Lil Wayne's "6 Foot 7 Foot"
Harry Belafonte's "Banana Boat Song (Day Oh)"
This Bangladesh-produced banger nabbed its vocal sample from a version of a traditional Jamaican folk song sung by Harry Belafonte in 1956. Originally a work song about loading bananas onto a boat, "Banana Boat Song" gets pared down to the line "6 foot, 7 foot, 8 foot bunch" for the Weezy track.
"I Don't Like the Look of it (Oompa)" by Da BackWudz
"Oompa Loompa, Doompa-Dee-Doo" from Willy Wonka & the Chocolate Factory
Da BackWudz' 2006 single, undeniable in its catchiness, has a 1971 children's film to thank for its goofy, repetitive sample. Taken from the famous and rather creepy Oompa Loompas from Willy Wonka's mythical candy factory, the vocal samples work surprisingly well in the context of ATL hip-hop, thanks to producer Caz Clay.
The Fugees' "Ready Or Not"
If Irish new age music doesn't immediately seem like a go-to source for ominous bass tones, then Fugees producer Jerry Duplessis showed us just how effective an Enya sample could be on "Ready Or Not." The song, based on "Ready or Not Here I Come (Can't Hide from Love)" by The Delfonics, benefitted from its deep bass, but almost got the Fugees sued over the sample.
The Roots' "Atonement"
Radiohead's "You and Whose Army?"
Although Radiohead's Thom Yorke has previously collaborated with MF DOOM, it still feels weird to hear his voice in the background of a rap song. The Roots made the right call though, as this sample blends into their music rather than coming off like a straight rip like Lupe Fiasco's use of Radiohead's "The National Anthem" in his song of the same name.
Three 6 Mafia's "Put Ya Signs"
Randy Edelman's "MacGyver Theme"
Throughout their career, Three 6 have sampled from many video games, old TV shows and other strange sources. Perhaps the most unexpected of their samples comes from the theme song to the '80s TV show "MacGyver," used on the confrontational track "Put Ya Signs." Only DJ Paul and Juicy J could make something great out of something so cheesy.
Tame One's "Concerto"
"Figure 8" from the TV show Schoolhouse Rock!
The dope piano samples in "Concerto" comes lifted from an episode of an educational children's program in the '70s -- not the most frequently sampled source. Though songs from "Schoolhouse Rock!" have also been sampled by the likes of De La Soul, it's this Tame One song that really removes the sample from its original context and lets it work in a whole new way.
MF DOOM's "Kookies"
"Funky Chimes" from the Sesame Street soundtrack
Speaking of samples from kids' TV shows, how about this track from DOOM's Mm..Food, which begins with a sample from Sesame Street's credit music. DOOM's always one to find weird snippets of music to sample, but this is really something else.
Kenny G's "Summer Time"
Smooth jazz saxophonist Kenny G has often been held aloft as the personification of all that is lame in the world, but somebody clearly thought differently when constructing Tity Boi's Codeine Cowboy mixtape in 2011. On "Pimps," the emphasis is on the G in Kenny's name, as his chill, luxurious sound is co-opted by a trio of Southern players for a slow-riding anthem.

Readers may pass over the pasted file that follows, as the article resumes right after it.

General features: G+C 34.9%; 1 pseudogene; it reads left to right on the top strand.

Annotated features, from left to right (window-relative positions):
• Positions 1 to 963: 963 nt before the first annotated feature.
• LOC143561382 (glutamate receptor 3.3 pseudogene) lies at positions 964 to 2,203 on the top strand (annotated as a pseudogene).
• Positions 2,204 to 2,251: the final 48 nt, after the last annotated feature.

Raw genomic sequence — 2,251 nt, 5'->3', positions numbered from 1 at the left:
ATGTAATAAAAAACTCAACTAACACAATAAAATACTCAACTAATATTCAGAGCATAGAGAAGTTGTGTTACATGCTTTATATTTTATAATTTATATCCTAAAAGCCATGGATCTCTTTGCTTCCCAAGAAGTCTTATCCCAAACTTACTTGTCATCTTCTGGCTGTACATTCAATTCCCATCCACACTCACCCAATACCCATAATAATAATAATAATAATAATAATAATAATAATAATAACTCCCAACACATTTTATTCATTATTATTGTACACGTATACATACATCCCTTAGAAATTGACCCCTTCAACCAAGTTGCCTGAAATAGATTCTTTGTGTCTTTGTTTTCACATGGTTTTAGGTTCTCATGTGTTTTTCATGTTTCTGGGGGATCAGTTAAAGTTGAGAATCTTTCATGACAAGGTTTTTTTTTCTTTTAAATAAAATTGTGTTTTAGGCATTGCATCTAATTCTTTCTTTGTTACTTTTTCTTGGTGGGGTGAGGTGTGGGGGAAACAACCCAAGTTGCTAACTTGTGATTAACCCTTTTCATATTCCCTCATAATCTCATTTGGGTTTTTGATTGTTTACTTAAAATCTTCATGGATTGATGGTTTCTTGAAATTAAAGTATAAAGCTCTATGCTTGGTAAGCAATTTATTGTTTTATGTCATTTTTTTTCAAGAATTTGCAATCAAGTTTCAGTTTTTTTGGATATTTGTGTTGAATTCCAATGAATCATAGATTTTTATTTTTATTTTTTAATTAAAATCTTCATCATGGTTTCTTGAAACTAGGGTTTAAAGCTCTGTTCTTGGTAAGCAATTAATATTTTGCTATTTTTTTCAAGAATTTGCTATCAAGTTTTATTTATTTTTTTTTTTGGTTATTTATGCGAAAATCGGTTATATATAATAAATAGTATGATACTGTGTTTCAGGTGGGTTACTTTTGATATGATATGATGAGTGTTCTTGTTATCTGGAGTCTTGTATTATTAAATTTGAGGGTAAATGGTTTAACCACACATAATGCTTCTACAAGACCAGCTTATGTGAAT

The Dave Matthews Band's "Crash Into Me"
YG's now experiencing some well-deserved praise for My Krazy Life, an album that's rooted in gangster rap. But under three years ago, he was rapping over quite possibly the least gangster sample possible: Pop/Rock radio staple "Crash Into Me." Granted, Iggy Azalea's "You" only uses the song's guitar line, but it's still funny hearing that acoustic guitar replace DJ Mustard's production underneath YG's voice.
Action Bronson & Party Supplies' "Amadu Diablo"
Tracy Chapman's "Give Me One Reason"
Another '90s radio hit flipped into a dope track! Last year's Blue Chips 2 had a bunch of hilarious samples (the "Tequila" song, two Phil Collins jams, and John Mellencamp's "Jack and Diane" all make appearances), but this acoustic rip of the Adult Contemporary classic "Give Me One Reason" might be the funniest. Elaborated upon in a spoof of MTV Unplugged, this Action Bronson song showcases his ability to turn any source material into a product that is wholly Bronsolino at the end.
Not all samples come from old funk and R&B records. Here are some peculiar sampling choices that have been made over the years.
When sampling, producers usually try to find obscure and/or rare source material to draw from, both because they don't want listeners to associate their final product with a song they already know, and because they'd likely to avoid copyright issues. But sometimes, out-of-the-box ideas will come to fruition, and lead producers to sample from well-known, but unexpected places.
These 10 songs don't contain the most obscure samples, but they do pull from sources that may be familiar. Children's television, Kenny G songs, and indie rock are all sampled here, by artists as diverse as MF DOOM and 2 Chainz. Some might give you deja vu, some you may not recognize, but all will make you question what the producer was thinking when he/she flipped each sample into surprisingly awesome results.
Named for possibly the most obnoxious DJ tag in existence, Damn Son, Where'd You Find This will show you that dopeness can be born from things that are perceived to be lame or childish. If you think there are any glaring omissions from this list, shout them out in the comments.